Partnership Brings Large-Scale 3D Printing To Off-Shore Wind Turbines

Trio to optimize production of key casting components for GE’s Haliade-X off-shore turbine near wind project site.

Trio to optimize production of key casting components for GE’s Haliade-X off-shore turbine near wind project site.

The ACC printer will be designed to print molds for key components of wind turbines, with sizes up 9.5 meters in diameter and 30 to 60 tons in weight. Image Courtesy of GE Renewable Energy

Spend any time on major highways and it’s likely you encounter a convey of flatbed trucks transporting large-scale wind turbine blades and other components to their final destination. But as the sheer size of turbines increase and they are channeled to distant off-shore wind farms, industry players are looking for a smarter and more efficient way to build and deliver the goods.

Three major players—GE Renewable Energy, Fraunhofer IGCV, and voxeljet AG—are now coming together to develop what they claim will be the world’s largest sand binder jetting 3D printer to tackle offshore wind turbine builds, specifically production of key components in GE’s Haliade-X offshore wind turbine. Now under development, the Advance Casting Cell (ACC) 3D printer is being designed to print cast components for the nacelle of the GE Haliade-X, the housing unit atop a wind generator that contains the mechanical components. The mold for the nacelle can weight more than 60 metric tons and measure up to 9.5 meters in diameter—a significant challenge to produce let alone transport to a remote location.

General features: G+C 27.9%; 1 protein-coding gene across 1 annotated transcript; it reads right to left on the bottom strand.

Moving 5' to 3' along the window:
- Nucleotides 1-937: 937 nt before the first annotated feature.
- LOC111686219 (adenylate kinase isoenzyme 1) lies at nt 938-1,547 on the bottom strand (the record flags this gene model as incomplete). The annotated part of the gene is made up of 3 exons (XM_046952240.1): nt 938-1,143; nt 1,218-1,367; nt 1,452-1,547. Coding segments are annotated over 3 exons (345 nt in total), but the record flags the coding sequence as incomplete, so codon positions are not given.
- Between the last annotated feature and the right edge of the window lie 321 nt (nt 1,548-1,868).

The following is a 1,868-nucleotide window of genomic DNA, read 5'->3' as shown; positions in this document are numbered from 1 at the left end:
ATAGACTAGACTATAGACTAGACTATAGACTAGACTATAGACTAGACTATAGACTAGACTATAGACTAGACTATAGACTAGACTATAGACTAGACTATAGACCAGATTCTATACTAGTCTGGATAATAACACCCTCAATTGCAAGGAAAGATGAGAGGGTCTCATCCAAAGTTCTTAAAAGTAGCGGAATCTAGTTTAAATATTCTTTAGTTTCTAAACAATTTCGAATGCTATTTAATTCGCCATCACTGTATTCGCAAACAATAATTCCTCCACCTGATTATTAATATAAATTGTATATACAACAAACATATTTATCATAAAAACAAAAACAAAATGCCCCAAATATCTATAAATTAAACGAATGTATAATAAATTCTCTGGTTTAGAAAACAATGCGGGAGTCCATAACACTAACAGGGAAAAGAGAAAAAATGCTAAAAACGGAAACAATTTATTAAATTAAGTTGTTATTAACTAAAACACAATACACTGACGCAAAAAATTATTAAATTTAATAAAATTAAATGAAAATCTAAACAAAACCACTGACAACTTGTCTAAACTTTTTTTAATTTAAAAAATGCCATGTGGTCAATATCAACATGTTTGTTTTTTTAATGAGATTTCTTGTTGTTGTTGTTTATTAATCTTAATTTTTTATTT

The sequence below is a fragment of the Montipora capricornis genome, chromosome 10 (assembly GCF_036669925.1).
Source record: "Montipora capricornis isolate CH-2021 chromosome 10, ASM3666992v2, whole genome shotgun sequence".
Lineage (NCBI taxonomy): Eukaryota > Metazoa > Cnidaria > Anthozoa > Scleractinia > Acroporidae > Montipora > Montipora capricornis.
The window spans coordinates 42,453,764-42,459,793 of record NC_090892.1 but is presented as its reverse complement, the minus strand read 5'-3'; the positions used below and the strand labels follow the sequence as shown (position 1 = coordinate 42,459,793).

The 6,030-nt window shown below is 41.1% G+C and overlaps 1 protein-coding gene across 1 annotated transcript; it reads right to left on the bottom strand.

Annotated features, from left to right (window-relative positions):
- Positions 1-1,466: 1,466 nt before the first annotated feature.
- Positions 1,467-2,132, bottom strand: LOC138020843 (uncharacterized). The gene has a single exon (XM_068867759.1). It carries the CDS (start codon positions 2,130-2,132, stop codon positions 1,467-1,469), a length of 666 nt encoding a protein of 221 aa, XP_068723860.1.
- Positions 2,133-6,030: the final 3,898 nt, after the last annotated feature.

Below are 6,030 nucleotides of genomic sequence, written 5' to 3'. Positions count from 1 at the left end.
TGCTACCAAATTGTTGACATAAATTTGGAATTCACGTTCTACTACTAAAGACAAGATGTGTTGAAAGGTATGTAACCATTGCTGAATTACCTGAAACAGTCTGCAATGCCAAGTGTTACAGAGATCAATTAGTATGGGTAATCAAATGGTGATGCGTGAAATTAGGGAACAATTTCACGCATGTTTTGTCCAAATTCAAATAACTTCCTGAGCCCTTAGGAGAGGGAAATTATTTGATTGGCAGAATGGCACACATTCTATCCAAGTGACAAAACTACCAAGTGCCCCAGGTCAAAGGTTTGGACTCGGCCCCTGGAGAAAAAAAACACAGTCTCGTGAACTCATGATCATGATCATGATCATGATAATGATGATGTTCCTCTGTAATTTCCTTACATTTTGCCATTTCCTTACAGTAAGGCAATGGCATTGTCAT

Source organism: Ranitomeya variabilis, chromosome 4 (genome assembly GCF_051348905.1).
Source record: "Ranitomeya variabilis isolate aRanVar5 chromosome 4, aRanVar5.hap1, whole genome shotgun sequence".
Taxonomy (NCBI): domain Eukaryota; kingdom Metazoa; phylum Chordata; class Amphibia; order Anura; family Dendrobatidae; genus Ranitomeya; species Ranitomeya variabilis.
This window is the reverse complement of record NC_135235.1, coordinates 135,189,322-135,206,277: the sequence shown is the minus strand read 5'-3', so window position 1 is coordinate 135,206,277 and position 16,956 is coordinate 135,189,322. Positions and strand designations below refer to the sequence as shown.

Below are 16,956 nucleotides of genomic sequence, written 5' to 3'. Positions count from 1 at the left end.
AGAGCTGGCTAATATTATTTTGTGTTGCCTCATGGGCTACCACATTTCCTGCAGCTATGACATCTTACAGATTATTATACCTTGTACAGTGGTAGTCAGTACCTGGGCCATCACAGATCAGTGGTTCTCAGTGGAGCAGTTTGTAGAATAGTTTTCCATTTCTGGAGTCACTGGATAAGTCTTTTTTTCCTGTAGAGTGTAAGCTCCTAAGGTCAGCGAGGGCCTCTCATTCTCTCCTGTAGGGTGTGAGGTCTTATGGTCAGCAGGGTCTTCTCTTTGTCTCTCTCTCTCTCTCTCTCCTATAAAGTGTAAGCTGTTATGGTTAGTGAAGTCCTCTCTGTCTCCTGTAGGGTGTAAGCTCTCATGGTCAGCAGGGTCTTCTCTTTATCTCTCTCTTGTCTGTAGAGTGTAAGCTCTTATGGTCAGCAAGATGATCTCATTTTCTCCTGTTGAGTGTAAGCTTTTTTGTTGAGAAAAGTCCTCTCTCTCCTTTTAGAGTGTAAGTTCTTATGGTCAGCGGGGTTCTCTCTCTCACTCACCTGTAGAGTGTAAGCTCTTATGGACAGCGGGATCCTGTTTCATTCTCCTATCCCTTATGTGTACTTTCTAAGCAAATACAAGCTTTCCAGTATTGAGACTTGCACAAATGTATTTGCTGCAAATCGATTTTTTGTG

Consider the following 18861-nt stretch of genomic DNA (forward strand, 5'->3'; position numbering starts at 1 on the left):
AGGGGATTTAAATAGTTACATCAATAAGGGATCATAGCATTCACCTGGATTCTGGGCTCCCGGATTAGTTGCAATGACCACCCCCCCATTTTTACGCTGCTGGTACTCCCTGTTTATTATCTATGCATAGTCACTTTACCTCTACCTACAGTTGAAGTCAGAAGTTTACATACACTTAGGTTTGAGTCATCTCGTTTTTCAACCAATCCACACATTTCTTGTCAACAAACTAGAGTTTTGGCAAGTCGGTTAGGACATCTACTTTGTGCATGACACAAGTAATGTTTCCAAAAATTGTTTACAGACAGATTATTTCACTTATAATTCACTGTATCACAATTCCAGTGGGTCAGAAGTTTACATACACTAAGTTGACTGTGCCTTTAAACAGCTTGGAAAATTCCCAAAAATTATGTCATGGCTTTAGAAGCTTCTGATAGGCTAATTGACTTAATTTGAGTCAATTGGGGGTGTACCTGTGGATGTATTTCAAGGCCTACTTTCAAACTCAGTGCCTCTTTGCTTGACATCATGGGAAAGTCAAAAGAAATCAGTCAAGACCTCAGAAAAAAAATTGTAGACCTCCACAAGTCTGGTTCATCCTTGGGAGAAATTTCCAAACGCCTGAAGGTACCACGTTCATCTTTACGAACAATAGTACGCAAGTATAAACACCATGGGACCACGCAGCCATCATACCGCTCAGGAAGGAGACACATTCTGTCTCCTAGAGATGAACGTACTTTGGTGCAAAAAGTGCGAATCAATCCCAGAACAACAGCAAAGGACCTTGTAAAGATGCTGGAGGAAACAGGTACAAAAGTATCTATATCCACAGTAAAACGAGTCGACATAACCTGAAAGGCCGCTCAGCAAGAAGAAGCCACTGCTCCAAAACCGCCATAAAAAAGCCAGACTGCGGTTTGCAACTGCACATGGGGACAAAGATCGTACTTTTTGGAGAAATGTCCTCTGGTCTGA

The ACC large format printer will produce sand molds for casting the highly complex metal parts that comprise the nacelle, which come in numerous shapes and sizes. The modular printing process will be based on voxeljet’s core binder jetting technology, which promises to deliver improved surface finishes, part accuracy, and consistency. “The unprecedented production technology will be a game changer for production efficiency, allowing localized manufacturing in high-cost countries—a key benefit for our customers looking to maximize the local economic development benefits of offshore wind,” said Juan Pablo Cilia, senior additive design engineer at GE Renewables Energy, in a press release.

Not only does the 3D printing technology cut production for creating the pattern and molds from 10 weeks or more to two weeks, it also takes aim at the carbon footprint associated with the development and transport of such large componentry. Because the ACC is being designed to output the molds and parts directly near the offshore wind farms, there is no need to transport large parts from a central manufacturing location, helping to improve the environmental footprint of wind farms.

For its part, the Fraunhofer Institute for Casting, Composite and Processing Technology IGCV will take responsibility for refining the casting and materials technology, including thermal management, as well as mapping out new digital processes designed to help conserve resources. “We aim to optimize the mold printing to avoid extremely costly misprints or miscasts,” said Dr. Daniel Gunther, head of department molding processes and molding materials at Fraunhofer IGCV. “By developing a process that conserves resources as much as possible, we want to help improve the environmental and cost balance in the manufacture of wind turbines.”

The partners expect to launch the 3D printing product during this year’s third quarter with initial print trials beginning in early 2022.

Watch this video to see other ways GE Renewable Energy and partners are leveraging 3D printing technologies to improve and accelerate wind turbine designs.

More Voxeljet Coverage

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Beth Stackpole's avatar
Beth Stackpole

Beth Stackpole is a contributing editor to Digital Engineering. Send e-mail about this article to [email protected].

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